The ritual begins at bedtime, in the early summer.
As soon as the sun approaches the western horizon, the unscreened windows are shut tight, and suspected cracks, stuffed with cloth, are inspected for the tiniest of openings.
Food is served, but we eat while alert, bodies tensed and eyes shifting toward shadowed corners. Small flickers of movement are suspect. Wisps of breeze stirring the light hairs on the arms and backs of necks induce rapid twisting of the torso and swiping at the air.
Nerves are already tingling, raised swellings and pin-sized gouges itching incessantly at the thought of another imminent attack.
Is the whine in my ear imaginary? Or is the tell-tale song of the enemy already inflicting itself upon my senses?
The remains of previous battles still dot our walls in various places — corners too high for the mop to reach, out-of-the-way places where our eyes rarely rove — carcasses forever glued to the drywall with their own innards, petrified trophies of the victory of human over insect.
They dance on the air currents, taunting. Swatters are useless against their fairy-like grace. Our vision struggles to focus on tiny bodies silhouetted against the light, depth perception flawed by poor illumination, or tension, or frustration.
If I move fast enough, I can catch my tormentor in my hand. I can snatch it from its uneven flight, burying it in my clenched flesh, and hope that with enough grinding friction, it will be torn or squashed enough to end its existence. But the sneaky bastard tends to be flexible and soft, nestling into the folds of my curving fingers, ready to wisp free as soon as I extend my fingers again. My reflexes are rarely quick enough to catch the thing on its escape, and I am forced to start over, hunting even as I am hunted.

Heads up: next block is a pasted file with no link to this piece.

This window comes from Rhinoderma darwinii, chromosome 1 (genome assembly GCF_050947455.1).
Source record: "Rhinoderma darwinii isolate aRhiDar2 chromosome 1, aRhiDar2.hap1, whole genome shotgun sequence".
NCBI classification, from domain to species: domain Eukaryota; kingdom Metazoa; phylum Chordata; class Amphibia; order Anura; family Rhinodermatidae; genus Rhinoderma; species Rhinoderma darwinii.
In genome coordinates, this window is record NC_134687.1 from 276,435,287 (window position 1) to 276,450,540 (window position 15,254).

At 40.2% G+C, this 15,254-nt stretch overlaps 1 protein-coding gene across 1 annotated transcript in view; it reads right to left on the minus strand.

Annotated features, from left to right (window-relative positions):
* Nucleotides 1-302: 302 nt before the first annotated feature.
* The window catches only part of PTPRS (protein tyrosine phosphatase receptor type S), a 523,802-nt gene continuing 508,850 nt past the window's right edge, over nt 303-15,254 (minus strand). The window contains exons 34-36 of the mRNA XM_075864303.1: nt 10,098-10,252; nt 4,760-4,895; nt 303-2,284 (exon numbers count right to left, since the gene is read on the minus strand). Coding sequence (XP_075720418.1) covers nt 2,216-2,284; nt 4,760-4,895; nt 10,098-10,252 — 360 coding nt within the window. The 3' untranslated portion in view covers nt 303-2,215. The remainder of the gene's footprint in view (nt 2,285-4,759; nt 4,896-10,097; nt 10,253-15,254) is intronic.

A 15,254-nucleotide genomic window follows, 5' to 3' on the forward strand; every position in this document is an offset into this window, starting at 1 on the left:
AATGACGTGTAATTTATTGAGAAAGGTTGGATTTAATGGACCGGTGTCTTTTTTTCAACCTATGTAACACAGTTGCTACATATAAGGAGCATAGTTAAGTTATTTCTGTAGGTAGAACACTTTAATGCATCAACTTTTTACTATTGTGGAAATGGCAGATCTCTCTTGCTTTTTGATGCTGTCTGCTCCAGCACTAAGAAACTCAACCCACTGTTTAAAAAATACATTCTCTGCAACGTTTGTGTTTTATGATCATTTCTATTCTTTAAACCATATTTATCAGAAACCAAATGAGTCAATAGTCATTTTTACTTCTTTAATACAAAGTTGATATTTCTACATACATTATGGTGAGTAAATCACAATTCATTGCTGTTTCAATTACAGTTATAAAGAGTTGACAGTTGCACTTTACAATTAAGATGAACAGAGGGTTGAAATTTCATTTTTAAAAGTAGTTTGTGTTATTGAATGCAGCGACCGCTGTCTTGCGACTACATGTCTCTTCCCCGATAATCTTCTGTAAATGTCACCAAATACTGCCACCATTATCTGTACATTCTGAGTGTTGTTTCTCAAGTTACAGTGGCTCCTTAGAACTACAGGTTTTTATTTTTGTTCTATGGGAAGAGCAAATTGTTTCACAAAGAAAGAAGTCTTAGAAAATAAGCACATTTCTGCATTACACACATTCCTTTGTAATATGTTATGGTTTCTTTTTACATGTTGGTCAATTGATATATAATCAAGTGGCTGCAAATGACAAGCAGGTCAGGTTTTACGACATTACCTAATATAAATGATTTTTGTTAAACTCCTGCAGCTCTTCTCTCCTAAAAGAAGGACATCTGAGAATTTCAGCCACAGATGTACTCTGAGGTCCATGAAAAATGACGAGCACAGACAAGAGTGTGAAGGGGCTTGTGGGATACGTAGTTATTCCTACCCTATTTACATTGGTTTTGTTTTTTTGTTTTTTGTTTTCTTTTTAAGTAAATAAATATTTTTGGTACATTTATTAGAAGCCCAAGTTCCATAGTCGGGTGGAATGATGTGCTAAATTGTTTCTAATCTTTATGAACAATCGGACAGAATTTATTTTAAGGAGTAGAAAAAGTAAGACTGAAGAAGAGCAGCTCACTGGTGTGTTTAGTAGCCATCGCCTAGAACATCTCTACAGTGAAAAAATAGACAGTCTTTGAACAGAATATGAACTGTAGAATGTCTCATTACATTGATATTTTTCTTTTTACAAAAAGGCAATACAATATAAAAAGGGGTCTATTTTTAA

How many will have entered the house tonight? Every time I think we have killed all of the interlopers, I am called back to my child’s bedroom to seek and destroy the next. Every time I start to relax, my hackles rise before I’m quite aware of the presence of the mosquito in my space.
I welcome spiders in my home. I invite moths to my garden, and bats are my comfort. I am grateful that blackflies don’t bite indoors, and that deer flies and horseflies are rare for those of us who live in town. But mosquitoes have always been the bane of my summer. I’m not one of the lucky ones to whom mosquitoes are not attracted, nor am I one of those who can take a bite without much reaction. I itch, and I swell. My children, too. It seems that my allergy has abated somewhat since I was small, because the swelling is much less than I recall, but the relentless irritation of the skin continues for days after the original bite. Calamine, Polysporin, Benadryl — nothing helps, or for very long. It is something I’ve learned to live with.
I am grateful I don’t have to worry about my mosquitoes carrying dangerous fevers or malarial infections. I am hopeful that West Nile will never show up in this part of the world. I am thankful that our mosquito season is relatively short. But the frustration and tension remain, night after night.
Here’s hoping for a pleasant sleep…